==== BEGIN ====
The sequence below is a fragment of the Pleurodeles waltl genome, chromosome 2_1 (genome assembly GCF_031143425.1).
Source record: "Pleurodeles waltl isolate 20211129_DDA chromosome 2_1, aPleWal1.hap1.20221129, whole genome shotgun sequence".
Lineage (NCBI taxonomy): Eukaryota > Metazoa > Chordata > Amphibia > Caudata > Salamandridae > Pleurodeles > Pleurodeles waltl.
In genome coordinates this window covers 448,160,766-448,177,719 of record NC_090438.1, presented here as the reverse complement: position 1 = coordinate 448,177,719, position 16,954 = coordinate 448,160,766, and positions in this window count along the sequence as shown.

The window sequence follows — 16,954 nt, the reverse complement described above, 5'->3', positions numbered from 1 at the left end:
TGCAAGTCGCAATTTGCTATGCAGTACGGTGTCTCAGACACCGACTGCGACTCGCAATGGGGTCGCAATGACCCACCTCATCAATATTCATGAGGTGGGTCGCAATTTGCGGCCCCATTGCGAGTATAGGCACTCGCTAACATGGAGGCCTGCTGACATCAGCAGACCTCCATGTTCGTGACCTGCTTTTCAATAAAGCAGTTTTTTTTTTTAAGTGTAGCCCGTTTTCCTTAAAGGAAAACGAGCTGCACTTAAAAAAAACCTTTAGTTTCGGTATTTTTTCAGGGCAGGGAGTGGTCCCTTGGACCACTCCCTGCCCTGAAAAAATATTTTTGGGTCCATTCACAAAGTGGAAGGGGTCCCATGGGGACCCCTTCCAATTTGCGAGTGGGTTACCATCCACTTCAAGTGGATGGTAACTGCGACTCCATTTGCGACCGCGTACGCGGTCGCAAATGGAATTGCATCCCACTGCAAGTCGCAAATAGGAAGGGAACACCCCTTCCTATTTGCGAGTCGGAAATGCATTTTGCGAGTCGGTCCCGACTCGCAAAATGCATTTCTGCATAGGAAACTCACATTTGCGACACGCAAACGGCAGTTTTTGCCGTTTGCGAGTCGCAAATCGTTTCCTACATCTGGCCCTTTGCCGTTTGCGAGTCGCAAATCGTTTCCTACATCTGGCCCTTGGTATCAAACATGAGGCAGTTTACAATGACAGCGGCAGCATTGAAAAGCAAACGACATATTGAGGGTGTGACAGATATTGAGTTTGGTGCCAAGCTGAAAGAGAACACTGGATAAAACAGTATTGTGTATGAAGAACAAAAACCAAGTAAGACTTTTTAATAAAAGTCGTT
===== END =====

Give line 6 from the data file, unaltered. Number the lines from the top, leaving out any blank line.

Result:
TGCAAGTCGCAATTTGCTATGCAGTACGGTGTCTCAGACACCGACTGCGACTCGCAATGGGGTCGCAATGACCCACCTCATCAATATTCATGAGGTGGGTCGCAATTTGCGGCCCCATTGCGAGTATAGGCACTCGCTAACATGGAGGCCTGCTGACATCAGCAGACCTCCATGTTCGTGACCTGCTTTTCAATAAAGCAGTTTTTTTTTTTAAGTGTAGCCCGTTTTCCTTAAAGGAAAACGAGCTGCACTTAAAAAAAACCTTTAGTTTCGGTATTTTTTCAGGGCAGGGAGTGGTCCCTTGGACCACTCCCTGCCCTGAAAAAATATTTTTGGGTCCATTCACAAAGTGGAAGGGGTCCCATGGGGACCCCTTCCAATTTGCGAGTGGGTTACCATCCACTTCAAGTGGATGGTAACTGCGACTCCATTTGCGACCGCGTACGCGGTCGCAAATGGAATTGCATCCCACTGCAAGTCGCAAATAGGAAGGGAACACCCCTTCCTATTTGCGAGTCGGAAATGCATTTTGCGAGTCGGTCCCGACTCGCAAAATGCATTTCTGCATAGGAAACTCACATTTGCGACACGCAAACGGCAGTTTTTGCCGTTTGCGAGTCGCAAATCGTTTCCTACATCTGGCCCTTTGCCGTTTGCGAGTCGCAAATCGTTTCCTACATCTGGCCCTTGGTATCAAACATGAGGCAGTTTACAATGACAGCGGCAGCATTGAAAAGCAAACGACATATTGAGGGTGTGACAGATATTGAGTTTGGTGCCAAGCTGAAAGAGAACACTGGATAAAACAGTATTGTGTATGAAGAACAAAAACCAAGTAAGACTTTTTAATAAAAGTCGTT